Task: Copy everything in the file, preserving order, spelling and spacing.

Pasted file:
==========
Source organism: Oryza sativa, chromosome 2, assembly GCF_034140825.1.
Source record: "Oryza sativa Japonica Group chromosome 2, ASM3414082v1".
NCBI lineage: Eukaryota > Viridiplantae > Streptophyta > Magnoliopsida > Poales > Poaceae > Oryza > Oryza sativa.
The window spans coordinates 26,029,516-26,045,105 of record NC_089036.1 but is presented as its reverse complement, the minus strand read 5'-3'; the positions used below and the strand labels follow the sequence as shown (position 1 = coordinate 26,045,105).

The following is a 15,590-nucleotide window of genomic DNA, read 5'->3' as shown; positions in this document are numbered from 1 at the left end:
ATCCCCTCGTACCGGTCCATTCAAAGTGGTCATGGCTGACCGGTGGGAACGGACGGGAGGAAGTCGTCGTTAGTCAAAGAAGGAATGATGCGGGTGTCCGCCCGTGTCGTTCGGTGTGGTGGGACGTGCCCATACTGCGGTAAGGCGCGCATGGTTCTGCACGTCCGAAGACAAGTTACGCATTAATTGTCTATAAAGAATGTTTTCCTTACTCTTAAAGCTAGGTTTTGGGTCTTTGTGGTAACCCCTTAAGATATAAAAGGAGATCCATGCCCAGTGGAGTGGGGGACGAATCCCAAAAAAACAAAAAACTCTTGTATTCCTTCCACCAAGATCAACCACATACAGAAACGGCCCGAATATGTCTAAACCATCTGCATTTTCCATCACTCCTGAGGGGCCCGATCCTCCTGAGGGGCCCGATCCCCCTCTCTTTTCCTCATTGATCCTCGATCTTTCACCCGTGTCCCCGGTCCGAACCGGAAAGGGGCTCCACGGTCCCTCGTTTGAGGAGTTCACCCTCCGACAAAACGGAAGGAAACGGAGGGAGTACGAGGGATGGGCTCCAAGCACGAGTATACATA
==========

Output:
Source organism: Oryza sativa, chromosome 2, assembly GCF_034140825.1.
Source record: "Oryza sativa Japonica Group chromosome 2, ASM3414082v1".
NCBI lineage: Eukaryota > Viridiplantae > Streptophyta > Magnoliopsida > Poales > Poaceae > Oryza > Oryza sativa.
The window spans coordinates 26,029,516-26,045,105 of record NC_089036.1 but is presented as its reverse complement, the minus strand read 5'-3'; the positions used below and the strand labels follow the sequence as shown (position 1 = coordinate 26,045,105).

The following is a 15,590-nucleotide window of genomic DNA, read 5'->3' as shown; positions in this document are numbered from 1 at the left end:
ATCCCCTCGTACCGGTCCATTCAAAGTGGTCATGGCTGACCGGTGGGAACGGACGGGAGGAAGTCGTCGTTAGTCAAAGAAGGAATGATGCGGGTGTCCGCCCGTGTCGTTCGGTGTGGTGGGACGTGCCCATACTGCGGTAAGGCGCGCATGGTTCTGCACGTCCGAAGACAAGTTACGCATTAATTGTCTATAAAGAATGTTTTCCTTACTCTTAAAGCTAGGTTTTGGGTCTTTGTGGTAACCCCTTAAGATATAAAAGGAGATCCATGCCCAGTGGAGTGGGGGACGAATCCCAAAAAAACAAAAAACTCTTGTATTCCTTCCACCAAGATCAACCACATACAGAAACGGCCCGAATATGTCTAAACCATCTGCATTTTCCATCACTCCTGAGGGGCCCGATCCTCCTGAGGGGCCCGATCCCCCTCTCTTTTCCTCATTGATCCTCGATCTTTCACCCGTGTCCCCGGTCCGAACCGGAAAGGGGCTCCACGGTCCCTCGTTTGAGGAGTTCACCCTCCGACAAAACGGAAGGAAACGGAGGGAGTACGAGGGATGGGCTCCAAGCACGAGTATACATA